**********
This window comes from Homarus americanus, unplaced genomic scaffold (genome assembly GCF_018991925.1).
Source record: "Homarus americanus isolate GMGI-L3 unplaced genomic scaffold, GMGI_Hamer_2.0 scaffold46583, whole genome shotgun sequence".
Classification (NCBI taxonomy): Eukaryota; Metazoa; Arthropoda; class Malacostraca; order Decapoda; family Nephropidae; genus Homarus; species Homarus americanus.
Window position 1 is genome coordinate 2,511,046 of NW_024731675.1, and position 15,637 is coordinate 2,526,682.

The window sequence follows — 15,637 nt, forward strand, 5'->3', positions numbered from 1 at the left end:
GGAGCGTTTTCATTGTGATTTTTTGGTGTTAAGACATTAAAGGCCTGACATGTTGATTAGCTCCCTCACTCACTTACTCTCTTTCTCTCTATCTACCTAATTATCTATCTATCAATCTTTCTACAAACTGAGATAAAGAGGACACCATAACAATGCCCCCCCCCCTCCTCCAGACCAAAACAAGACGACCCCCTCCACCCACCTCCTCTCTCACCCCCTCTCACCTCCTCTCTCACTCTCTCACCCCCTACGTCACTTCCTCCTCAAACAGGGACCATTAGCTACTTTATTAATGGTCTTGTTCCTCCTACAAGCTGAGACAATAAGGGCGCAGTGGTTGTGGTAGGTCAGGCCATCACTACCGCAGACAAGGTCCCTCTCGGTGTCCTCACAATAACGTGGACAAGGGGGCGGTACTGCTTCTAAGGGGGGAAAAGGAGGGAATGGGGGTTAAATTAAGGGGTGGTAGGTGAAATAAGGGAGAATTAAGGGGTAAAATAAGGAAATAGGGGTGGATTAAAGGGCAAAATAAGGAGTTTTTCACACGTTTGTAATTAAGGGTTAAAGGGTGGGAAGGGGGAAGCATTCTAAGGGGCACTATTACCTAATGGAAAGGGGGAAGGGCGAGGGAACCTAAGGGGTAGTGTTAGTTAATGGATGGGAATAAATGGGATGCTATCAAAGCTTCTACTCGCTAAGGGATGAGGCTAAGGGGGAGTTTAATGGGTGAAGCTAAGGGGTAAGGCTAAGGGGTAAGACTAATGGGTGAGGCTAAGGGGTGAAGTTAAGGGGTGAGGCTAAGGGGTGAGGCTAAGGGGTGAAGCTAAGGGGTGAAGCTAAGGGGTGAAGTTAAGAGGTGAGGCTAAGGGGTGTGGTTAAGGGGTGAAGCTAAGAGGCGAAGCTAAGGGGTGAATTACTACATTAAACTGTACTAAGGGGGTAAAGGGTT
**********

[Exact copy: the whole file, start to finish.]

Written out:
This window comes from Homarus americanus, unplaced genomic scaffold (genome assembly GCF_018991925.1).
Source record: "Homarus americanus isolate GMGI-L3 unplaced genomic scaffold, GMGI_Hamer_2.0 scaffold46583, whole genome shotgun sequence".
Classification (NCBI taxonomy): Eukaryota; Metazoa; Arthropoda; class Malacostraca; order Decapoda; family Nephropidae; genus Homarus; species Homarus americanus.
Window position 1 is genome coordinate 2,511,046 of NW_024731675.1, and position 15,637 is coordinate 2,526,682.

The window sequence follows — 15,637 nt, forward strand, 5'->3', positions numbered from 1 at the left end:
GGAGCGTTTTCATTGTGATTTTTTGGTGTTAAGACATTAAAGGCCTGACATGTTGATTAGCTCCCTCACTCACTTACTCTCTTTCTCTCTATCTACCTAATTATCTATCTATCAATCTTTCTACAAACTGAGATAAAGAGGACACCATAACAATGCCCCCCCCCCTCCTCCAGACCAAAACAAGACGACCCCCTCCACCCACCTCCTCTCTCACCCCCTCTCACCTCCTCTCTCACTCTCTCACCCCCTACGTCACTTCCTCCTCAAACAGGGACCATTAGCTACTTTATTAATGGTCTTGTTCCTCCTACAAGCTGAGACAATAAGGGCGCAGTGGTTGTGGTAGGTCAGGCCATCACTACCGCAGACAAGGTCCCTCTCGGTGTCCTCACAATAACGTGGACAAGGGGGCGGTACTGCTTCTAAGGGGGGAAAAGGAGGGAATGGGGGTTAAATTAAGGGGTGGTAGGTGAAATAAGGGAGAATTAAGGGGTAAAATAAGGAAATAGGGGTGGATTAAAGGGCAAAATAAGGAGTTTTTCACACGTTTGTAATTAAGGGTTAAAGGGTGGGAAGGGGGAAGCATTCTAAGGGGCACTATTACCTAATGGAAAGGGGGAAGGGCGAGGGAACCTAAGGGGTAGTGTTAGTTAATGGATGGGAATAAATGGGATGCTATCAAAGCTTCTACTCGCTAAGGGATGAGGCTAAGGGGGAGTTTAATGGGTGAAGCTAAGGGGTAAGGCTAAGGGGTAAGACTAATGGGTGAGGCTAAGGGGTGAAGTTAAGGGGTGAGGCTAAGGGGTGAGGCTAAGGGGTGAAGCTAAGGGGTGAAGCTAAGGGGTGAAGTTAAGAGGTGAGGCTAAGGGGTGTGGTTAAGGGGTGAAGCTAAGAGGCGAAGCTAAGGGGTGAATTACTACATTAAACTGTACTAAGGGGGTAAAGGGTT